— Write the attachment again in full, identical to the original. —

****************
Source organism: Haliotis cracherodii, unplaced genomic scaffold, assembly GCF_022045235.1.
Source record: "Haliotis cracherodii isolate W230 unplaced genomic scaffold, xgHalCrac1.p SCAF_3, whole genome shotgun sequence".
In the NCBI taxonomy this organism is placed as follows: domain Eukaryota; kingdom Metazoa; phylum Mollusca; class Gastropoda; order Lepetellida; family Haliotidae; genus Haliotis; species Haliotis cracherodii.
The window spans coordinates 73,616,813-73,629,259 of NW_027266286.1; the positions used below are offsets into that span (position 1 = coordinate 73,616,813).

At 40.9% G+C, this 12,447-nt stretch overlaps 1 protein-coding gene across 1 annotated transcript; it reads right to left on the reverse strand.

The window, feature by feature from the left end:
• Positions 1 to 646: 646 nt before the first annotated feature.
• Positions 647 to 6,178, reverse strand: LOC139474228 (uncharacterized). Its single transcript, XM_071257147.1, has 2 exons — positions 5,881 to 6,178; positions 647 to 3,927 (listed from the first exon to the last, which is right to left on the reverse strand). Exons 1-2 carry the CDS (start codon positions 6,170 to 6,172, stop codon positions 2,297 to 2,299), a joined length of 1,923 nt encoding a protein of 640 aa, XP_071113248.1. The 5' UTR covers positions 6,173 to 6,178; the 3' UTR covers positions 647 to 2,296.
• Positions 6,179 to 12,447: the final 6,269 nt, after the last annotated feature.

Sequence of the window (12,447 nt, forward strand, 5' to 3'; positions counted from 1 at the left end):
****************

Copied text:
Source organism: Haliotis cracherodii, unplaced genomic scaffold, assembly GCF_022045235.1.
Source record: "Haliotis cracherodii isolate W230 unplaced genomic scaffold, xgHalCrac1.p SCAF_3, whole genome shotgun sequence".
In the NCBI taxonomy this organism is placed as follows: domain Eukaryota; kingdom Metazoa; phylum Mollusca; class Gastropoda; order Lepetellida; family Haliotidae; genus Haliotis; species Haliotis cracherodii.
The window spans coordinates 73,616,813-73,629,259 of NW_027266286.1; the positions used below are offsets into that span (position 1 = coordinate 73,616,813).

At 40.9% G+C, this 12,447-nt stretch overlaps 1 protein-coding gene across 1 annotated transcript; it reads right to left on the reverse strand.

The window, feature by feature from the left end:
• Positions 1 to 646: 646 nt before the first annotated feature.
• Positions 647 to 6,178, reverse strand: LOC139474228 (uncharacterized). Its single transcript, XM_071257147.1, has 2 exons — positions 5,881 to 6,178; positions 647 to 3,927 (listed from the first exon to the last, which is right to left on the reverse strand). Exons 1-2 carry the CDS (start codon positions 6,170 to 6,172, stop codon positions 2,297 to 2,299), a joined length of 1,923 nt encoding a protein of 640 aa, XP_071113248.1. The 5' UTR covers positions 6,173 to 6,178; the 3' UTR covers positions 647 to 2,296.
• Positions 6,179 to 12,447: the final 6,269 nt, after the last annotated feature.

Sequence of the window (12,447 nt, forward strand, 5' to 3'; positions counted from 1 at the left end):